Latin America Going Strong
We sift out the region's gems.
We sift out the region's gems.
At Morningstar, we're always on the lookout for quality businesses that are priced cheaply. Latin America is home to several of the former, but, after years of double-digit market returns, does it offer any of the latter?
The pickings are slim, but we still see value. In this article we'll highlight two companies that not only possess attractive economics, but also are priced at bargain levels. The first is a monopolistic airport operator, and the second, a world-class cement producer. Not coincidentally, both are based in Mexico's dynamic business capital, Monterrey.
We'll also suggest three candidates for your radar screen: an iron-ore giant, a cutting-edge aerospace manufacturer, and a U.S. utility with an extensive regional presence. All three are heavily weighted to Brazil, a country which we profiled in a recent Stock Strategist article and which has now garnered prized investment grade status. This vote of confidence blew even more wind into local equities' sails, and at today's prices we're inclined to hold off with these three. But when the next buying opportunity comes knocking, we'll be ready.
A Five-Star Bargain
Grupo Aeroportuario del Centro Norte (OMAB)
Two trends in Mexico--rising personal incomes and the emergence of low-cost carriers--have fostered a fundamental shift from bus to air travel. This bodes well for Grupo Aeroportuario del Centro Norte (OMA), each of whose 13 airports has essentially a local monopoly.
Greater passenger traffic means more parking fees, retail royalties, and other unregulated sales at OMA's airports. And because of the firm's mostly fixed-cost structure, each incremental peso boosts profits more than the last. Indeed, OMA's operating margins have widened by more than 10 percentage points in the last three years. As the firm's revenue mix continues to evolve toward unregulated sales, we think the margins will widen further.
A number of macro events, including hurricanes and a softening Mexican economy, could set OMA back. Still, we think the company's entrenched position and long-term growth opportunities more than compensate for these uncertainties.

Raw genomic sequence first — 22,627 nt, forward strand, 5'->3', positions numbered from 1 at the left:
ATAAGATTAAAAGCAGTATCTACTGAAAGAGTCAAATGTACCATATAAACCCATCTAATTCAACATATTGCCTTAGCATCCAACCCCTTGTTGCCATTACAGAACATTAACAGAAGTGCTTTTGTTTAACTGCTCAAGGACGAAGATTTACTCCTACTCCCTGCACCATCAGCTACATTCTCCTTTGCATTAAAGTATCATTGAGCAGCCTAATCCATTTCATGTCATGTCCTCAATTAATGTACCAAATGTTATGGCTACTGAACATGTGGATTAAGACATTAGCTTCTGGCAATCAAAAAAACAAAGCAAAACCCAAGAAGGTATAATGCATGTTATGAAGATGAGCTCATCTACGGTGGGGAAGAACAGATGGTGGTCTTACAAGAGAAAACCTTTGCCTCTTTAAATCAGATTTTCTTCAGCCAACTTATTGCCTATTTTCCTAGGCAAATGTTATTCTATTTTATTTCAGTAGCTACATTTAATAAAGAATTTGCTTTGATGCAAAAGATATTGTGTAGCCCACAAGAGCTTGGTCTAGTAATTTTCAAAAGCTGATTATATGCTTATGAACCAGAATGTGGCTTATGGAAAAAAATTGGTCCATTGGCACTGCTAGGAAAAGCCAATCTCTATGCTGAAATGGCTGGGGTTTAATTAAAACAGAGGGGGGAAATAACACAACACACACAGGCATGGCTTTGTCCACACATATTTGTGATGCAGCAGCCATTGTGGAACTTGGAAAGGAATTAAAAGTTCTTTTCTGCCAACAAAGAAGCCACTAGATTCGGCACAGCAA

A Four-Star Pick to Watch
Mexican cement maker Cemex profits from the cost disparity between its operations and those of its less proficient peers. It also leverages its role as a major cement trader, filling incremental demand in places where supply is tight. These operational advantages, together with brand power in its core Mexican market, produce prolific margins and cash flows at Cemex. Steady cash flows, in turn, allow the firm to obtain cheap financing with which to acquire competitors. Through this strategy, Cemex has evolved from a small domestic player into a global powerhouse, further enhancing its scale advantage.
Despite today's housing market head winds, the firm's profitability has held up well. And once the housing bloodbath subsides, we think Cemex's competitive advantages will prove more lucrative than ever.
Three Firms for Your Radar
Surging global demand for iron ore, the main component in steel, spells opportunity for Vale. As the world's largest iron ore supplier, Vale wields considerable bargaining power. The company's clout was evidenced recently when management negotiated a 65% price increase with customers in China. Vale's top-line strength, together with its low-cost, Brazil-based operations, support phenomenal operating margins by commodity producer standards.
Going forward, we think Vale's greatest challenge will be managing industry cyclicality. Although pricing power and operational advantages should provide a downside cushion, a prolonged slump could slice Vale's margins and stall its ambitious expansion program. Risks aside, we consider Vale an excellent vehicle for investors seeking to stake a claim on global economic growth.
We think low-cost jet maker Embraer has a leg up over its one serious rival, Bombardier. Demand for regional jets is trending toward larger aircraft. As Bombardier races to bring larger models on line, we expect Embraer will capture incremental share with its market-ready planes, some of which seat up to 118 passengers. Meanwhile, high barriers to entry should keep prospective market entrants in the hangar.
Although Embraer's maintenance and repair business should help take the sting out of a cyclical downturn in aerospace markets, the firm's bread and butter will remain new aircraft orders. Still, we're confident in Embraer's long-term staying power and profitability, and at the right price we think it would make an attractive holding for internationally minded investors.
Whereas demand for power in the U.S. is expanding at 1% a year, in Latin America it's skipping along at 5 times that rate. Latin American consumers of electricity are not only rising in number, they're increasing their individual usage. As income levels rise, people are buying more power-thirsty home appliances. Given the huge disparity in per-capita power consumption between Latin America and more developed markets, we think the revenue runway is long.
As a utility that derives more than half its revenues in the region, we view AES as well-poised to benefit from this growth. The firm's largest presence is in Brazil, but it also operates in eight other Latin American markets, with operations in both generation and distribution.
Just as AES enjoys Latin America's higher-growth prospects, it also carries some of its uncertainties. Regulatory risk is the greatest threat, in our view. The firm's essential-service nature could make it a target for lower allowed returns or, in some markets, even nationalization. But for risk-tolerant investors, we think this global powerhouse holds excellent potential.
Ryan McLean does not own (actual or beneficial) shares in any of the securities mentioned above. Find out about Morningstar’s editorial policies.